Georgia was a transit area and origin of Indo-European / Aryan tribes, belonged to the eastern sphere of influence of Mediterranean cultures, was a mission area of Christianity since the 1st century and since the 8th century the northern periphery of the Islamic world under Arab, Persian and Ottoman rule, until the 18th century In the 18th century, the conquest by Russia led to a modern overprinting of the oriental-Caucasian worlds. Today Georgia is a member of the Council of Europe and a partner of NATO. Society is in an extremely contradicting phase of upheaval: In search of national identity and manifestation of independence, a return to intellectual and cultural values of the pre-Soviet period takes place and at the same time one seeks integration into (Western) European structures and values. The latter was confirmed in June 2014 with the signing of the EU Association Agreement.more
Literacy rate: 99.4% (2019)
Major religions: 83% Christianity (Georgian Orthodox), 11% Islam
Urban population: 58.6%
Life expectancy (HDI 2020 for 2019): 73.6 years (78 women: 69.2 men)
Gender Inequality Index (HDI 2020 for 2019): 0.692
Number of births (fertility rate, HDR 2019): 2.1 / woman
Child mortality (HDR 2020 for 2019): 9.7 per 1,000 live births
Ethnic and linguistic diversity
The Karvelebi (georg. ქართველები) form the largest cultural group among the Georgian citizens. The Christian Mingrelians / Megrelen / Kolcher live in the north-west, in Odishi and Guria as well as in the Mingrelia – Semo-Svaneti region. They speak a South Caucasian language that is related to Georgian.
Related to the Mingrelians are the Lasen who live on the southeastern Black Sea coast in parts of the provinces Artvin and Rize, of which smaller groups also live in the Georgian Autonomous Republic of Adjara and Turkey. Unlike the Mingrelians, the Lasen are Sunni Muslims of the Hanafi school of law. All Lasa speak Lasic, which, together with Mingrelian, belongs to the family of the San languages, which in turn are a subgroup of the Kartwelic languages.
The fourth of the larger Georgian cultural groups are the Svans / Swanen / Svaneti. They too speak their own language, Swanish, which also belongs to the Kartwelian language family. Although each cultural group has its own language, literature and education are conveyed via the common language and the alphabet of “Georgian”, which has its origins in the fifth century and has been the official language since the state was founded.
The levels of Georgian education include the following stages:
- Pre-school area for children not yet of school age
- Primary level (6 years of compulsory schooling)
- Lower secondary level (up to grade 9)
- Upper secondary level (“intermediate level of education”)
- higher education (Bachelor, Magister)
- postgraduate studies (doctoral studies)
According to hyperrestaurant, Georgia joined the Bologna Process in 2005. Since 2010 there has been a German school abroad in Tbilisi, which leads from kindergarten to the German Abitur.
In Tbilisi there are state universities as well as private universities that are accredited by the Georgian Ministry of Science and Education. Lt. Analysis of the DAAD from 2017 are the type of the Tbilisi State University named after the Georgian historian Iwane Dschawachischwili (TSU), the Georgian Technical University(GTU) and the Tbilisi State Medical University essentially unchanged. The second largest state-owned Ilia State University has developed from the former teacher training college. The former agricultural university merged in 2011 with the private Free University, which in turn emerged from a newly founded business school (ISM) to which the former Institute for Oriental and African Languages was attached. Other well-known private universities are the Caucasus University, the University of Georgia and the New Vision University, founded in 2013 for medicine. The International Black Sea University with Georgian and English as the language of instruction was opened in 1995 as a Georgian-Turkish project, the Georgian American University is operated in cooperation with American donors. At the state universities in particular, there are numerous partnerships with German universities, such as Jena, Saarbrücken, Berlin and Giessen. The largest university in Georgia is Tbilisi State University, which was founded in 1918. It has five branches in different regions of Georgia and around 60 scientific research laboratories and centers. Through a certification process, the number of more than 360 state-recognized universities across the country was reduced in 1991 to 63. In 2010 that became National Center for Education Quality Enhancement (NCEQE) founded as the successor to the National Center for Educational Accreditation, which reviews and, if necessary, accredits courses at Georgian universities on the basis of international quality standards. The EQE also recognizes the academic achievements of foreign students in Georgia.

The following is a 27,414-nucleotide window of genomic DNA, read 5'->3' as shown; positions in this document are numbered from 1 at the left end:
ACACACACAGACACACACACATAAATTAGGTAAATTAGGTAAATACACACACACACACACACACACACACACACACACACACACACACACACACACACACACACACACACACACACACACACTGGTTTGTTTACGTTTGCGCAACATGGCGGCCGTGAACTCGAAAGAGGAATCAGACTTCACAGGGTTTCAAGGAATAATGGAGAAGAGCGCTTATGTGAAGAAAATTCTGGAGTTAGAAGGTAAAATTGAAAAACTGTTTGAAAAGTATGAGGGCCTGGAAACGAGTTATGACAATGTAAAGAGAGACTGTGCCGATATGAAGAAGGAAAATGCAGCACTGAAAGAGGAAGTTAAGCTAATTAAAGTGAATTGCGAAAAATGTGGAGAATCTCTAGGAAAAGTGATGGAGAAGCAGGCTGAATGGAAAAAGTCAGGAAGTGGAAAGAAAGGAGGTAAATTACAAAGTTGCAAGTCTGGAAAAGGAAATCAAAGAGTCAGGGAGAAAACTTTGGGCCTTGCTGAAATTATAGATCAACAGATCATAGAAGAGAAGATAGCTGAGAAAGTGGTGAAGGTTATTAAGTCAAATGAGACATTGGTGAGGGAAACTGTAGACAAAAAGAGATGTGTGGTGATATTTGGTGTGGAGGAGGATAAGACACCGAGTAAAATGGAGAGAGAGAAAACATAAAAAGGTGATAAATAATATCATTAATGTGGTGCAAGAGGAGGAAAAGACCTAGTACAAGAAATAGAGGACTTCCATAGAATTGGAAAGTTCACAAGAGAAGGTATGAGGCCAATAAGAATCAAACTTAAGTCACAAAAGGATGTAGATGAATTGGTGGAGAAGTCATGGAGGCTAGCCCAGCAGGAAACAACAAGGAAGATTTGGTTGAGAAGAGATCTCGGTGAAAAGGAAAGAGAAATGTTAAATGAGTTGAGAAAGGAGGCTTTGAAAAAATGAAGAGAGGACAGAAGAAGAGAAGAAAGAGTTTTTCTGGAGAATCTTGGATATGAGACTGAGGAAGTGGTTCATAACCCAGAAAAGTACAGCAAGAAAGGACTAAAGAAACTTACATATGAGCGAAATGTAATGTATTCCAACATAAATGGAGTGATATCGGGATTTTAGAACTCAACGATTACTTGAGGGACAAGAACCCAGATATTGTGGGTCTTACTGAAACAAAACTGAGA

A study from Kassel in 2008 presented a critical analysis of the higher education system, a study on the educational reform of UNESCO came from 2010/11, and the DAAD website currently provides information on the situation in the higher education sector.
Vocational training is an acute problem. Despite high unemployment, positions cannot be filled because the unemployed job applicants have different skill profiles than are required by companies on the labor market. In many occupational fields, there is a growing need for new, needs-based qualified workers, which the existing vocational training system cannot guarantee. Many young people either have a university degree or are unskilled workers, there is little in between. One focus of German-Georgian development cooperation is the introduction of the dual system of vocational training. At the same time, BMZ has supported special return programs since 2015 in cooperation with GIZ experts on their reintegration in Georgia.